The program boasted more than 300 volunteers and more than 400 children in its five-day run. The level of camaraderie shown by the volunteers stunned Kids Club coordinator Rachel Tiemeyer.
“The thing that always amazes me is that these people work full time and many have kids and busy lives, and they show up from 5:15 to 8:30 every day. I’m blown away,” Tiemeyer said.
While keeping children active isn't the primary goal for Vacation Bible Schools, it is certainly a crucial part of the plan. "The kids are in such a media-saturated environment anyway, so this is more interactive," said Jessie Spellman of Forum Christian Church.
"I think it’s a great outreach for kids and involves a longer time period than we get on Sunday mornings," she said. "We hope it’s a treat for kids who come, or that it opens the door for un-churched kids to get the Bible foundation to help them be that follower of Christ in their adult life."
VBS is an introduction to the Christian faith for many children; churches often use these programs as a means of proselytizing. Congregations choose themes with scriptural relevance and biblical literacy.
For instance, "SonRock" used a camping theme for its lessons, and "Gadget's Garage" stressed that Jesus creates new life in people. "Discovery Canyon," "It's a Jungle Out There" and "SonZone Discovery Center" also made appearances.
Victory Christian Church wrote a script based loosely on the concept of time travel in the 1980s movie "Back to the Future." The final night of Vacation Bible School concluded a script that children's pastor Donna Palmeter began writing about two months earlier.
“I wanted to include this idea that all things are possible with God. All things have been here on earth since the beginning of time, and God gave man wisdom to discover them,” Palmeter said, still wearing the enormous purple spectacles and pigtails for her costume as “Donna DoRight.”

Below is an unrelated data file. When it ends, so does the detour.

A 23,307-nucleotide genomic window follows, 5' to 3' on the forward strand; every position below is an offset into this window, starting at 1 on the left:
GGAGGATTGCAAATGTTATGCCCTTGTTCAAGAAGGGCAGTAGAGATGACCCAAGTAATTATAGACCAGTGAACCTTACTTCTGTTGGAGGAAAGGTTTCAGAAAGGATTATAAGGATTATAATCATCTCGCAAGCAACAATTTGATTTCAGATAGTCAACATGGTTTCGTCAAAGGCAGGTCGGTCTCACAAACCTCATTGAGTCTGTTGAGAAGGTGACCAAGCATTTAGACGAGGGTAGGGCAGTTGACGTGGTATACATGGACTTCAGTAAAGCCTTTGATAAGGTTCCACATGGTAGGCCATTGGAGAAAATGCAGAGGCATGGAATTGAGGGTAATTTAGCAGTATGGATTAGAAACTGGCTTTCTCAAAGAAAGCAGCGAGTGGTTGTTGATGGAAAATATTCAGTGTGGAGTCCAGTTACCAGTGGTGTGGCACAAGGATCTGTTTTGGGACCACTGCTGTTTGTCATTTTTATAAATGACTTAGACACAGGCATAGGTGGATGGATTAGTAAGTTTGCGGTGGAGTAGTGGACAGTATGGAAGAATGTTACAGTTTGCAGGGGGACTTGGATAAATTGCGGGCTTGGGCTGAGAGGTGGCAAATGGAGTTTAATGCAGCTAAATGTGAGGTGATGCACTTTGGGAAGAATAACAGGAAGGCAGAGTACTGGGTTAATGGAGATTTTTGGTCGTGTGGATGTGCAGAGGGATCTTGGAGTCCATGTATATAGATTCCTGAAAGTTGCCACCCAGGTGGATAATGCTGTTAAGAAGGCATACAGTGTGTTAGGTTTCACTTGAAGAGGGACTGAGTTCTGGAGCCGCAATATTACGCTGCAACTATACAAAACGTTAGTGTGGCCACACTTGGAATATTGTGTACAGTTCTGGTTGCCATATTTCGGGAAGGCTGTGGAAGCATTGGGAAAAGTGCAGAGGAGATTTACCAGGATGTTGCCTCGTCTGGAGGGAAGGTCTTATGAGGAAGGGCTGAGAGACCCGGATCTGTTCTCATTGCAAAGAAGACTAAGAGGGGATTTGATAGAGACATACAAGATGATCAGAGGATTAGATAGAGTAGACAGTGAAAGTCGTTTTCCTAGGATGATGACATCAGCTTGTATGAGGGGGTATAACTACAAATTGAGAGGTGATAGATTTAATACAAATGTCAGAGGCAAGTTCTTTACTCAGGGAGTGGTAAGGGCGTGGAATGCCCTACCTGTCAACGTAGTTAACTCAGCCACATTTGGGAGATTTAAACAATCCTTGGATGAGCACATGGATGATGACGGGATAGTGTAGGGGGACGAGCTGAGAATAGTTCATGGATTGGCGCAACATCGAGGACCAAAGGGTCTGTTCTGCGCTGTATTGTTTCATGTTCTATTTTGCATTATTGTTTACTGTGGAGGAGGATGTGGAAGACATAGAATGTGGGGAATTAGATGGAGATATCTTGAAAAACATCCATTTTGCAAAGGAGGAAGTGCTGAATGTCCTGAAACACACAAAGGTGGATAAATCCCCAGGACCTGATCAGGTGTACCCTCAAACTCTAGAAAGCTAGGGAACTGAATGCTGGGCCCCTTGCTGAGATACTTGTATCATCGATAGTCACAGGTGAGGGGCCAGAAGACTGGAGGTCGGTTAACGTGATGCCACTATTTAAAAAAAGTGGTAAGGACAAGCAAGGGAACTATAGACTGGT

This was the church’s first formal Vacation Bible School program since its formation in 1992. Church members transformed a cardboard refrigerator box with a fog machine, silver paint, metallic curtains and lights to create a “time machine.” Grant DeShon, a volunteer who played “The Wacky Scientist” character, was decked out in a wild white wig to resemble the film’s Doc Brown.
Various historical figures were “brought back” for the children to see, including the Wright brothers and George Washington Carver. Biblical characters Peter and Paul also paid a visit. The figures were chosen because they acknowledged God’s influence on their abilities and discoveries, said Palmeter and DeShon.
Most churches select a VBS curriculum from independent or denominational publishing houses such as Gospel Light, Concordia Publishing and Cokesbury. Churches can order packets that include songs, theme-related activities and Scripture choices.
Lucy Lee, VBS director at New Horizons United Methodist Church, said the congregation has used both Cokesbury and Gospel Light material in the past. Lee said the church liked the "SonZone" theme from Gospel Light so much that they brought it back again this year.
"They're such great programs, it's a shame not to use them again," she said. "And the kids will be singing 'God's Plan for You' all next year."